(Cutting Adhesions; Adhesiolysis)
|Laparoscopic Cutting of Bowel Adhesions|
|Copyright © Nucleus Medical Media, Inc.|
Reasons for Procedure
- Obstruction of the bowel
- Injury to organs
- Worse adhesions
What to Expect
Prior to Procedure
- Blood and urine tests
- Ultrasound—a test that uses sound waves to visualize the inside of the body
- CT scan—a type of x-ray that uses a computer to make pictures of the inside of the body
- MRI scan—a test that uses magnetic waves to make pictures of the inside of the body
Talk to your doctor about your medications. You may be asked to stop taking some medications up to one week before the procedure, like:
- Anti-inflammatory drugs
- Blood thinners
- Arrange for a ride home from the hospital. Also, arrange for someone to help you at home.
- Eat a light meal the night before the surgery. Do not eat or drink anything after midnight.
Description of the Procedure
How Long Will It Take?
How Much Will It Hurt?
Average Hospital Stay
- Washing their hands
- Wearing gloves or masks
- Keeping your incisions covered
- Washing your hands often and reminding your healthcare providers to do the same
- Reminding your healthcare providers to wear gloves or masks
- Not allowing others to touch your incision
- Keep the incision area clean and dry.
- Ask your doctor about when it is safe to shower, bathe, or soak in water.
- Take pain medications as directed by your doctor.
- Avoid heavy lifting.
- Do not drink carbonated beverages for two days.
Call Your Doctor
- Signs of infection, including fever and chills
- Redness, swelling, increasing pain, excessive bleeding, or discharge from the incision site
- Pain that you cannot control with the medications you have been given
- Persistent nausea and/or vomiting
- Diarrhea, constipation, bloody stool, or black stool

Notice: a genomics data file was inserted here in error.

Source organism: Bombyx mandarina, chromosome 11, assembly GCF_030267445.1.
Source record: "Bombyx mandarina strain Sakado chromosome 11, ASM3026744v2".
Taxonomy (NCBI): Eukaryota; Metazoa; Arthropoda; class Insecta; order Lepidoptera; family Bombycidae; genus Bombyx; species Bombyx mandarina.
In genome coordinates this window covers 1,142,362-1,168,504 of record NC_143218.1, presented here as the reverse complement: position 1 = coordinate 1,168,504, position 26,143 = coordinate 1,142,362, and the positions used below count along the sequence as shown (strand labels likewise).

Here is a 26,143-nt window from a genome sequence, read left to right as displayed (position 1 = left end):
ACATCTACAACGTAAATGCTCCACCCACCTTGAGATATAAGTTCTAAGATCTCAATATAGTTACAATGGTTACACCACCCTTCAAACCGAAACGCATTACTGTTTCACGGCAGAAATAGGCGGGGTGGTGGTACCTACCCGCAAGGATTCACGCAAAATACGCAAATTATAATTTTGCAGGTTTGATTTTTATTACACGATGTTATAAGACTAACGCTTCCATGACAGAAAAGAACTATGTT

- Abdominal swelling
- Trouble urinating
- Cough, shortness of breath, or chest pain
American College of Surgeons http://www.facs.org
International Adhesions Society http://www.adhesions.org
Dunker MS, Bemelman WA, et al. Long-term outcomes and quality of life after laparoscopic adhesiolysis for chronic abdominal pain. J Am Assoc Gynecol Laparosc. 2004;11:36-41.
Katz VL et al. Comprehensive Gynecology. 5th ed. St. Louis, MO: Mosby; 2007.
Khatri VP, Asensio JA. Operative Surgery Manual. 1st ed. Philadelphia, PA: Saunders; 2003.
Kumar V, Abbas AK, et al. Robbins and Cotran Pathologic Basis of Disease. 7th ed. Philadelphia, PA: Elsevier; 2005.
Lamvu G, Tu F, et al. The role of laparoscopy in the diagnosis and treatment of conditions associated with chronic pelvic pain. Obstet Gynecol Clin N Am. 2004;31:619-630.
A patient’s guide to adhesions and related pain or…you are not alone. International Adhesions Society website. Available at: http://www.adhesions.org/ptguide%5Fprint.htm. Published 1998. Accessed September 16, 2005.
Saravelos HG, Li TC, et al. An analysis of the outcome of microsurgical and laparoscopic adhesiolysis for chronic pelvic pain. Hum Reprod. 1995;10:2895-2901.
Stenchever MA, Droegemueller W, et al., eds. Comprehensive Gynecology. 4th ed. St. Louis, MO: Mosby; 2001.
Townsend CM, et al. Sabiston Textbook of Surgery. 17th ed. Philadelphia, PA: Saunders; 2004.
- Reviewer: Marcin Chwistek, MD
- Review Date: 11/2012 -
- Update Date: 00/12/2014 -